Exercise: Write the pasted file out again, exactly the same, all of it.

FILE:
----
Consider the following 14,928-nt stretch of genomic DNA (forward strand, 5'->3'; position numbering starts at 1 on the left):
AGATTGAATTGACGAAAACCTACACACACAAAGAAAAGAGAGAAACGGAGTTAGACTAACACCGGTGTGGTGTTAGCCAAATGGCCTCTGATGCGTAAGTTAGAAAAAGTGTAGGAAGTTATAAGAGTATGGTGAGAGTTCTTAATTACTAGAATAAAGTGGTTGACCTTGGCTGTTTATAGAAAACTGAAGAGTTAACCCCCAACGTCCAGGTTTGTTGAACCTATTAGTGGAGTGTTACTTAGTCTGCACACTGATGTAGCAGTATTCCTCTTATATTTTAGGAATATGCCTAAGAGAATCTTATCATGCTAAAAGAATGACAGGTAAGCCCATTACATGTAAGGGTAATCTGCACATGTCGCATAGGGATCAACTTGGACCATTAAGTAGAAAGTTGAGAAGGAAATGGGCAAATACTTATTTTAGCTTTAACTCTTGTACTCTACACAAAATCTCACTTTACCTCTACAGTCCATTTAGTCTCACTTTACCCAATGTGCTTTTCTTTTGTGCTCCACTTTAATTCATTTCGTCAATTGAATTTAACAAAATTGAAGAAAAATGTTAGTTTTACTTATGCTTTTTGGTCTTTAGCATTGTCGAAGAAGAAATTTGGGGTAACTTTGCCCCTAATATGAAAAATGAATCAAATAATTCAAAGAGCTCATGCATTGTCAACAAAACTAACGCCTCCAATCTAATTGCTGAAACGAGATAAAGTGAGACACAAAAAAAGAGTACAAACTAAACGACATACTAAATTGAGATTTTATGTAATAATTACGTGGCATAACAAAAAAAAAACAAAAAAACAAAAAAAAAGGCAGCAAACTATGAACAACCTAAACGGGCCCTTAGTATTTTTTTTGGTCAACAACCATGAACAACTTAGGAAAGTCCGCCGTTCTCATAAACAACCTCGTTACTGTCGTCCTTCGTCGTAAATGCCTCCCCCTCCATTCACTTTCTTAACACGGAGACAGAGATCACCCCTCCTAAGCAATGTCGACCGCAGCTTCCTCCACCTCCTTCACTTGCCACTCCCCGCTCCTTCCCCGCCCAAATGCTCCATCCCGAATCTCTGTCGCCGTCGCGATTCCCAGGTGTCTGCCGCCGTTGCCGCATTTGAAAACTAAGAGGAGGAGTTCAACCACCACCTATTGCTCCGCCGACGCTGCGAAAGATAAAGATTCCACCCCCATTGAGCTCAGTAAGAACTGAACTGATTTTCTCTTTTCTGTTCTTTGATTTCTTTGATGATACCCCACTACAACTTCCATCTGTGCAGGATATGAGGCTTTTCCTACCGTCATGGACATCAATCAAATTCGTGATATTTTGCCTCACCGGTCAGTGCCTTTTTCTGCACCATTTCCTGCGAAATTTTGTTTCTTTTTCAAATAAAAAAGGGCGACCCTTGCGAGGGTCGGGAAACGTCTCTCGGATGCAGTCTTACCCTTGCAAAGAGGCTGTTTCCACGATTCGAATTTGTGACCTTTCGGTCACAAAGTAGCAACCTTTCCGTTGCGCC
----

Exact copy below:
Consider the following 14,928-nt stretch of genomic DNA (forward strand, 5'->3'; position numbering starts at 1 on the left):
AGATTGAATTGACGAAAACCTACACACACAAAGAAAAGAGAGAAACGGAGTTAGACTAACACCGGTGTGGTGTTAGCCAAATGGCCTCTGATGCGTAAGTTAGAAAAAGTGTAGGAAGTTATAAGAGTATGGTGAGAGTTCTTAATTACTAGAATAAAGTGGTTGACCTTGGCTGTTTATAGAAAACTGAAGAGTTAACCCCCAACGTCCAGGTTTGTTGAACCTATTAGTGGAGTGTTACTTAGTCTGCACACTGATGTAGCAGTATTCCTCTTATATTTTAGGAATATGCCTAAGAGAATCTTATCATGCTAAAAGAATGACAGGTAAGCCCATTACATGTAAGGGTAATCTGCACATGTCGCATAGGGATCAACTTGGACCATTAAGTAGAAAGTTGAGAAGGAAATGGGCAAATACTTATTTTAGCTTTAACTCTTGTACTCTACACAAAATCTCACTTTACCTCTACAGTCCATTTAGTCTCACTTTACCCAATGTGCTTTTCTTTTGTGCTCCACTTTAATTCATTTCGTCAATTGAATTTAACAAAATTGAAGAAAAATGTTAGTTTTACTTATGCTTTTTGGTCTTTAGCATTGTCGAAGAAGAAATTTGGGGTAACTTTGCCCCTAATATGAAAAATGAATCAAATAATTCAAAGAGCTCATGCATTGTCAACAAAACTAACGCCTCCAATCTAATTGCTGAAACGAGATAAAGTGAGACACAAAAAAAGAGTACAAACTAAACGACATACTAAATTGAGATTTTATGTAATAATTACGTGGCATAACAAAAAAAAAACAAAAAAACAAAAAAAAAGGCAGCAAACTATGAACAACCTAAACGGGCCCTTAGTATTTTTTTTGGTCAACAACCATGAACAACTTAGGAAAGTCCGCCGTTCTCATAAACAACCTCGTTACTGTCGTCCTTCGTCGTAAATGCCTCCCCCTCCATTCACTTTCTTAACACGGAGACAGAGATCACCCCTCCTAAGCAATGTCGACCGCAGCTTCCTCCACCTCCTTCACTTGCCACTCCCCGCTCCTTCCCCGCCCAAATGCTCCATCCCGAATCTCTGTCGCCGTCGCGATTCCCAGGTGTCTGCCGCCGTTGCCGCATTTGAAAACTAAGAGGAGGAGTTCAACCACCACCTATTGCTCCGCCGACGCTGCGAAAGATAAAGATTCCACCCCCATTGAGCTCAGTAAGAACTGAACTGATTTTCTCTTTTCTGTTCTTTGATTTCTTTGATGATACCCCACTACAACTTCCATCTGTGCAGGATATGAGGCTTTTCCTACCGTCATGGACATCAATCAAATTCGTGATATTTTGCCTCACCGGTCAGTGCCTTTTTCTGCACCATTTCCTGCGAAATTTTGTTTCTTTTTCAAATAAAAAAGGGCGACCCTTGCGAGGGTCGGGAAACGTCTCTCGGATGCAGTCTTACCCTTGCAAAGAGGCTGTTTCCACGATTCGAATTTGTGACCTTTCGGTCACAAAGTAGCAACCTTTCCGTTGCGCC